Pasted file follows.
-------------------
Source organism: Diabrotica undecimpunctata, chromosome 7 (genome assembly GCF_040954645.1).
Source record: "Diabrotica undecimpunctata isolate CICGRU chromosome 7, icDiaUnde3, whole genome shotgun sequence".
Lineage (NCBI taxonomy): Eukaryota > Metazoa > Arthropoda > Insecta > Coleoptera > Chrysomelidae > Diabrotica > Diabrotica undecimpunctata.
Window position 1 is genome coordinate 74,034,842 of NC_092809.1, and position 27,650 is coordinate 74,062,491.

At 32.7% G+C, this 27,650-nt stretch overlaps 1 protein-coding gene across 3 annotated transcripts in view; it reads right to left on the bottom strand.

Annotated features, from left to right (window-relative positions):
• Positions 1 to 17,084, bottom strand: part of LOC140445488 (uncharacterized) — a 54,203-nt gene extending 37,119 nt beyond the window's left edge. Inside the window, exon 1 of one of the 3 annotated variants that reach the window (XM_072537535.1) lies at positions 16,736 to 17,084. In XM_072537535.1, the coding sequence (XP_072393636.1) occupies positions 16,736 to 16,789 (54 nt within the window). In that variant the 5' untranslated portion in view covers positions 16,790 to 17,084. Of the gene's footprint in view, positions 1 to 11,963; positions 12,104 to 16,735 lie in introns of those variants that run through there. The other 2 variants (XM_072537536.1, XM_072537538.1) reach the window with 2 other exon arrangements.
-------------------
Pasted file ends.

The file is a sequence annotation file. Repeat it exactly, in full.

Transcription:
Source organism: Diabrotica undecimpunctata, chromosome 7 (genome assembly GCF_040954645.1).
Source record: "Diabrotica undecimpunctata isolate CICGRU chromosome 7, icDiaUnde3, whole genome shotgun sequence".
Lineage (NCBI taxonomy): Eukaryota > Metazoa > Arthropoda > Insecta > Coleoptera > Chrysomelidae > Diabrotica > Diabrotica undecimpunctata.
Window position 1 is genome coordinate 74,034,842 of NC_092809.1, and position 27,650 is coordinate 74,062,491.

At 32.7% G+C, this 27,650-nt stretch overlaps 1 protein-coding gene across 3 annotated transcripts in view; it reads right to left on the bottom strand.

Annotated features, from left to right (window-relative positions):
• Positions 1 to 17,084, bottom strand: part of LOC140445488 (uncharacterized) — a 54,203-nt gene extending 37,119 nt beyond the window's left edge. Inside the window, exon 1 of one of the 3 annotated variants that reach the window (XM_072537535.1) lies at positions 16,736 to 17,084. In XM_072537535.1, the coding sequence (XP_072393636.1) occupies positions 16,736 to 16,789 (54 nt within the window). In that variant the 5' untranslated portion in view covers positions 16,790 to 17,084. Of the gene's footprint in view, positions 1 to 11,963; positions 12,104 to 16,735 lie in introns of those variants that run through there. The other 2 variants (XM_072537536.1, XM_072537538.1) reach the window with 2 other exon arrangements.